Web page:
It’s a long road. The first thing I do with my authors is we put together one, three and five-year goals. The five-year goal is, “Where do I really want to be? What do I have to change or improve to get there? What kind of visibility do I need?”

That’s the hardest part. It’s very difficult for an author to admit they want to be famous, a bestseller, to effect change. Whatever it is, you have to be really honest with yourself if you want to get there.

Tell us about book trailers.

We’ve been producing book trailers for many years. I love book trailers because as a culture, we respond to video. But it has to be done right:

  • Go for very short, 30, 45 seconds top; 30 to 35 seconds is the sweet spot of the attention that people will have.
  • I find that the most successful book trailers are an interview with the author, talking about why they’re passionate about it.
  • For business books we really want to hear from the author or people who have learned something from the book, so a man on the street type of a thing that can be put into a book trailer.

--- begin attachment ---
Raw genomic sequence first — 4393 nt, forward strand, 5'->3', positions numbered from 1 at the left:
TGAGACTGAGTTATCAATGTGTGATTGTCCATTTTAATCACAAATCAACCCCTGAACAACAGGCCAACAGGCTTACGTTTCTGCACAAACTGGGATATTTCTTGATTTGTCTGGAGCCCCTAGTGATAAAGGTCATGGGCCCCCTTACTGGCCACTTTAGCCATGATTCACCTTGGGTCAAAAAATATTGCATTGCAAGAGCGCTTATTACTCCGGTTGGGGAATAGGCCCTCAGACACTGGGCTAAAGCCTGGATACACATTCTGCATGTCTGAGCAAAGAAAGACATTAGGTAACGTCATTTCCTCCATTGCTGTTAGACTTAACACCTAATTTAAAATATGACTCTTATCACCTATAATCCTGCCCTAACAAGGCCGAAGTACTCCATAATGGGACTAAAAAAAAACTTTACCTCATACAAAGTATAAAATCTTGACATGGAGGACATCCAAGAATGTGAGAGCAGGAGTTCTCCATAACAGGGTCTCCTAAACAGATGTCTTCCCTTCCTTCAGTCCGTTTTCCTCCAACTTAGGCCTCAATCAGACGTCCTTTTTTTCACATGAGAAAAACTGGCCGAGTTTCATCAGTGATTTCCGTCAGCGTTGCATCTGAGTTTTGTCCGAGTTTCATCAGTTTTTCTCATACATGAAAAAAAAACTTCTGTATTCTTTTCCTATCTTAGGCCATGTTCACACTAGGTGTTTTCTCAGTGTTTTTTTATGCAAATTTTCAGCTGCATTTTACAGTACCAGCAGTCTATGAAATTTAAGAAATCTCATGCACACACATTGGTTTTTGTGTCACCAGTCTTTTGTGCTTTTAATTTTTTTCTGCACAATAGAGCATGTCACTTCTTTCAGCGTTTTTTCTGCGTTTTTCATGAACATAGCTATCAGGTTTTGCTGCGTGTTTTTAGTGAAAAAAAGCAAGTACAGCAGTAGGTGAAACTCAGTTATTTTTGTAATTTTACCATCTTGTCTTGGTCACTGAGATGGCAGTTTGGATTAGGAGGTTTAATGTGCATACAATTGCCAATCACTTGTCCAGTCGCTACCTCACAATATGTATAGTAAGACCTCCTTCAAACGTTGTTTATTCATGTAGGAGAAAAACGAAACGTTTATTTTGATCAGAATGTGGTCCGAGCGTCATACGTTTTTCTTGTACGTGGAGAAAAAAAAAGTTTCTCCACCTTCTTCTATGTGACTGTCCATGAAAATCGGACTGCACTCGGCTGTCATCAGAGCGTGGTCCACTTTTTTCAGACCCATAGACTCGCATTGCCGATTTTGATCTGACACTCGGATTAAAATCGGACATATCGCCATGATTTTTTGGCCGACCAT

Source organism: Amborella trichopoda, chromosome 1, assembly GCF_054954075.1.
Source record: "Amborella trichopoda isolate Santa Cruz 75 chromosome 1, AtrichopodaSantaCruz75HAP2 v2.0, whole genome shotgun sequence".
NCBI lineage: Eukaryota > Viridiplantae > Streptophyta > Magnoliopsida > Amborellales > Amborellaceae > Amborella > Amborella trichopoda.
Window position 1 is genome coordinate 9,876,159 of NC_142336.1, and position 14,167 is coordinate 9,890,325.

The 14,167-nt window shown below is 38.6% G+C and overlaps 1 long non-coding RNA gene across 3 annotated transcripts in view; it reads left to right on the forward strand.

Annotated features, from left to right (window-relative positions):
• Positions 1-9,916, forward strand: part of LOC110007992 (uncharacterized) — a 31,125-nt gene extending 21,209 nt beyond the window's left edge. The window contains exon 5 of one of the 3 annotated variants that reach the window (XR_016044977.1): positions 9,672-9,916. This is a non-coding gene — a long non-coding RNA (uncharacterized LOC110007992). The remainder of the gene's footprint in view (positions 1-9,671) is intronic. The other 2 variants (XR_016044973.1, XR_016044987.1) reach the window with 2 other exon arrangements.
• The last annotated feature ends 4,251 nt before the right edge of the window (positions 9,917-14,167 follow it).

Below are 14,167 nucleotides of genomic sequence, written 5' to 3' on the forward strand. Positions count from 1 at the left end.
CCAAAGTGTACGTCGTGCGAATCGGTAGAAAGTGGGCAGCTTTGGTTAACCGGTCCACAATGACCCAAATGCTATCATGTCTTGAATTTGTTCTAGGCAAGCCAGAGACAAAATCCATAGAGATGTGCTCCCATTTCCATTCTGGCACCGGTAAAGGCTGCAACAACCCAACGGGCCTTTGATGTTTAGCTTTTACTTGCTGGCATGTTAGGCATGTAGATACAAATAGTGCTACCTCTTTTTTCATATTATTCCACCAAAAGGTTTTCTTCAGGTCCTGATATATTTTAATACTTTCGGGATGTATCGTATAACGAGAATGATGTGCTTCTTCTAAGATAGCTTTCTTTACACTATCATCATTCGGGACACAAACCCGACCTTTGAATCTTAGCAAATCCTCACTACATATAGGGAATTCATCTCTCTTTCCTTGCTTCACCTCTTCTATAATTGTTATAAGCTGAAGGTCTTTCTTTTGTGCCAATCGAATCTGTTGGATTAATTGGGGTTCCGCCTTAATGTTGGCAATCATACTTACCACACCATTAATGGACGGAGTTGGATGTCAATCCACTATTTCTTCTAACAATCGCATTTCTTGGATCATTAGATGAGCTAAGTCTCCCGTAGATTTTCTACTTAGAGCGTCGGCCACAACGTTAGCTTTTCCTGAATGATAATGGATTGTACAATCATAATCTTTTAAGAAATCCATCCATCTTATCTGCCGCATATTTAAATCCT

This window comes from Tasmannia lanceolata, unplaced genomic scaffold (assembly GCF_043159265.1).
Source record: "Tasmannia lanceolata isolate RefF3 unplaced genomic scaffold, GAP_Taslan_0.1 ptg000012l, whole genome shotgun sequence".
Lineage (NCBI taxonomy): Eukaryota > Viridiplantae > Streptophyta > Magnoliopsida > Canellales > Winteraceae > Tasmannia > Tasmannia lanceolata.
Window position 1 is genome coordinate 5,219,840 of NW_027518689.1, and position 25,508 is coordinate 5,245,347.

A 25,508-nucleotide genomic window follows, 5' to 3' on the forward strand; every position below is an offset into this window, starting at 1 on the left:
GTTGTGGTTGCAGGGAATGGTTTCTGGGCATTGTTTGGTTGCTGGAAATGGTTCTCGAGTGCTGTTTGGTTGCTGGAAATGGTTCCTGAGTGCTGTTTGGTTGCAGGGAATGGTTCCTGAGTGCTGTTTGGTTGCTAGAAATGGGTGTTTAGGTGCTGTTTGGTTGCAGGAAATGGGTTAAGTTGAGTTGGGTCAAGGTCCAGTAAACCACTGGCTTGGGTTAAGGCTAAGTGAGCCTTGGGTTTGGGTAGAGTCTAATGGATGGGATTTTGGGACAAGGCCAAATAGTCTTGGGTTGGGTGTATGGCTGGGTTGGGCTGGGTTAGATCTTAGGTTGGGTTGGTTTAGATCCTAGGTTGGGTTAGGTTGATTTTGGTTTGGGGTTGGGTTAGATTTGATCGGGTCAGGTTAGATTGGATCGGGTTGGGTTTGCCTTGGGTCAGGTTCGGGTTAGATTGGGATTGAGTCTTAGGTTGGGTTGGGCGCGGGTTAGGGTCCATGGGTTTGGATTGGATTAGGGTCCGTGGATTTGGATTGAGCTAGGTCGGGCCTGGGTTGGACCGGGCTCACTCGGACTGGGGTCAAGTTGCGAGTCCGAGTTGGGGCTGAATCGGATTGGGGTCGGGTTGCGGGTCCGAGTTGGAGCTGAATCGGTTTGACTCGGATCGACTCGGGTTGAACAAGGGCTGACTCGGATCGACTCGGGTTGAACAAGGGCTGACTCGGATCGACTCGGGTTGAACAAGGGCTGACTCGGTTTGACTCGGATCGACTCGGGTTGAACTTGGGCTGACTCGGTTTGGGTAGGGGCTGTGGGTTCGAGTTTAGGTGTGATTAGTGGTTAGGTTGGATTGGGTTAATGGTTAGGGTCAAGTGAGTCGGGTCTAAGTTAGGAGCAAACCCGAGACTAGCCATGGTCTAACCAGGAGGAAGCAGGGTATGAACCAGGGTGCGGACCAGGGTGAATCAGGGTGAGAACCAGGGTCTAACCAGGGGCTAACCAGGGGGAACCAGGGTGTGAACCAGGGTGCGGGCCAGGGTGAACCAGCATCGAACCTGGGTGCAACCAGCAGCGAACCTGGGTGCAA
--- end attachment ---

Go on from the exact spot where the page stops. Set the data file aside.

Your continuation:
It’s such a short amount of time. We’re sold to so much in social media, on the Internet, everywhere. If we feel like it’s something that made us laugh, or that we can relate to in any way we’re going to share it – that’s the only way a book trailer becomes successful.

How do you make a book trailer successful? Make sure it’s compelling, relatable and/or funny Tweet:

What is the substantial difference between a self-publisher versus an indie publisher?

Honestly, just that it sounds cool. It’s someone out there who’s professional, creating great music. They’redoing it on their own. They have their own label. The music industry really mirrors the publishing industry in a lot of ways, so why wouldn’t we also be indie authors?

There are plenty of places out there – some reputable, some not – whose business model is based on getting as much money out of those authors as they can. That’s not really the indie authors that you’re talking about.

I would agree with that. There are still plenty of companies out there that are taking money from

authors. Then you’ve got hybrid presses too that I think can be good, where it’s a partnership.